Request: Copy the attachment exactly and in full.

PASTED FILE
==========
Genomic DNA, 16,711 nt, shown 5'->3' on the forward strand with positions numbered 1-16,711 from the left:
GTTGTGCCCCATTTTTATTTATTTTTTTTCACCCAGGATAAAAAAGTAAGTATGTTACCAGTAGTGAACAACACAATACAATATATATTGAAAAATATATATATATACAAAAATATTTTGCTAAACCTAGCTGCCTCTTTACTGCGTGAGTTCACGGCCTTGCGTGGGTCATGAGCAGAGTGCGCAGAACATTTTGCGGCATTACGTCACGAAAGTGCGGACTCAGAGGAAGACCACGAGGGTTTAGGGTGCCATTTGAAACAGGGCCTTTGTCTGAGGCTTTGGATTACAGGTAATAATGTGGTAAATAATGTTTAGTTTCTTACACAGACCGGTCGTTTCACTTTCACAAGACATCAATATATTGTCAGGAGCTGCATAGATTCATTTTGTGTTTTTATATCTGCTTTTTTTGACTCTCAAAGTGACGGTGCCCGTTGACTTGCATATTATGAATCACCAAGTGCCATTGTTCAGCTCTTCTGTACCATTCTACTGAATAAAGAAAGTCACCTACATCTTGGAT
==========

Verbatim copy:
Genomic DNA, 16,711 nt, shown 5'->3' on the forward strand with positions numbered 1-16,711 from the left:
GTTGTGCCCCATTTTTATTTATTTTTTTTCACCCAGGATAAAAAAGTAAGTATGTTACCAGTAGTGAACAACACAATACAATATATATTGAAAAATATATATATATACAAAAATATTTTGCTAAACCTAGCTGCCTCTTTACTGCGTGAGTTCACGGCCTTGCGTGGGTCATGAGCAGAGTGCGCAGAACATTTTGCGGCATTACGTCACGAAAGTGCGGACTCAGAGGAAGACCACGAGGGTTTAGGGTGCCATTTGAAACAGGGCCTTTGTCTGAGGCTTTGGATTACAGGTAATAATGTGGTAAATAATGTTTAGTTTCTTACACAGACCGGTCGTTTCACTTTCACAAGACATCAATATATTGTCAGGAGCTGCATAGATTCATTTTGTGTTTTTATATCTGCTTTTTTTGACTCTCAAAGTGACGGTGCCCGTTGACTTGCATATTATGAATCACCAAGTGCCATTGTTCAGCTCTTCTGTACCATTCTACTGAATAAAGAAAGTCACCTACATCTTGGAT